Suppose you are serving on a jury that must decide the guilt or innocence of a man charged with murder and aggravated criminal sexual assault.
Casting doubt on the man’s guilt is the fact that neither blood nor hairs found on the victim match those of the suspect. There is, in fact, no evidence at all except for an unsigned confession the suspect gave after being held and questioned by detectives for 60 straight hours. And one of those detectives had been accused in other cases of abusing suspects.
Wouldn’t you want to see a videotape of that interrogation? We sure would.
But under today’s rules, there would be no recording if the person was considered a witness, not a suspect.
Follow @csteditorialsThe Illinois Torture Inquiry and Relief Commission, which just handled a case where a video could have prevented the wrong man from going to prison for 22 years, wants the Chicago Police Department, the Cook County state’s attorney’s office and the Independent Police Review Authority to make sure nothing like that happens again. TIRC wants those agencies to consider video recording witness statements and other measures, such as ensuring no one intentionally inserts errors into statements so that when suspects correct them, it makes the statements appear voluntary.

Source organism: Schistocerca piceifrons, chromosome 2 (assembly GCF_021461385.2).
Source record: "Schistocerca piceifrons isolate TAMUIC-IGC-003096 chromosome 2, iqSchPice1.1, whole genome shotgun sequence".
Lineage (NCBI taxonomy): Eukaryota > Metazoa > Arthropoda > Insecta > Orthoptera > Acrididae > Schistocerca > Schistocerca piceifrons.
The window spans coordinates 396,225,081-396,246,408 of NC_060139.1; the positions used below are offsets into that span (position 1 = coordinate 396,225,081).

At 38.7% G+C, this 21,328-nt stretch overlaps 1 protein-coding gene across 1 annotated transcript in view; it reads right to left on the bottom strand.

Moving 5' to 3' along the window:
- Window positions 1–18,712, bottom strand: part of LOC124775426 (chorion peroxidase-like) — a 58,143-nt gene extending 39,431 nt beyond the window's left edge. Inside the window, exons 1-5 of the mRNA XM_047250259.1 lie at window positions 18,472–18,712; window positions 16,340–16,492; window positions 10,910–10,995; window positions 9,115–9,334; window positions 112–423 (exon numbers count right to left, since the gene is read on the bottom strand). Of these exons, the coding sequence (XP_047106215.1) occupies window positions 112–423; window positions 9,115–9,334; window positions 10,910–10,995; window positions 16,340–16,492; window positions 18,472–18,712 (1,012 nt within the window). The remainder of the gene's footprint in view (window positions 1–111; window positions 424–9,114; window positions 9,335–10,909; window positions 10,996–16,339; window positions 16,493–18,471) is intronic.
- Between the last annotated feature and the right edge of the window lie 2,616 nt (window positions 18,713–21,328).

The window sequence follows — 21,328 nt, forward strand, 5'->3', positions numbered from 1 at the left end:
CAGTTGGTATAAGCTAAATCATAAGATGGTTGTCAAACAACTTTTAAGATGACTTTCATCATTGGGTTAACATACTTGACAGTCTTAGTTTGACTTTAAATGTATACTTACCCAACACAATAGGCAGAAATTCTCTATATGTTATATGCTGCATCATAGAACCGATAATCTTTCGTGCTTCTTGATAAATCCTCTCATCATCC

TIRC is correct. Videotaping is so easily and conveniently done nowadays. And when an innocent person has spent more than two decades in prison, it’s time for a thorough vetting of the rules.
The TIRC proposals followed the recent closing of its case involving Mark Maxson, whose conviction was overturned after he spent 22 years behind bars. In 2005, police began videotaping interrogations of murder suspects, but Maxson was interrogated as a witness during an investigation into the 1992 murder of a 6-year-old boy, so even today his interrogation would not have been recorded prior to the point where he officially became a suspect.
With 20/20 hindsight, it’s hard to see how Maxson was convicted, even though he had a previous gang-rape conviction. The forensic evidence didn’t match him. And he was at the police station for 60 hours. Does that sound like a witness voluntarily telling what he knows? Eventually, DNA linked the blood and hairs on the victim to another man and TIRC found “more than sufficient evidence of torture” in Maxson’s case.
We understand TIRC’s proposal needs careful thinking out. Witnesses may hesitate to be videotaped if they fear later retaliation. Investigators in a hurry won’t always have time to get out recording equipment.
But when we find we’ve sent an innocent man to prison for 22 years, it’s time, as TIRC suggests, to review key policies to ensure it doesn’t happen again.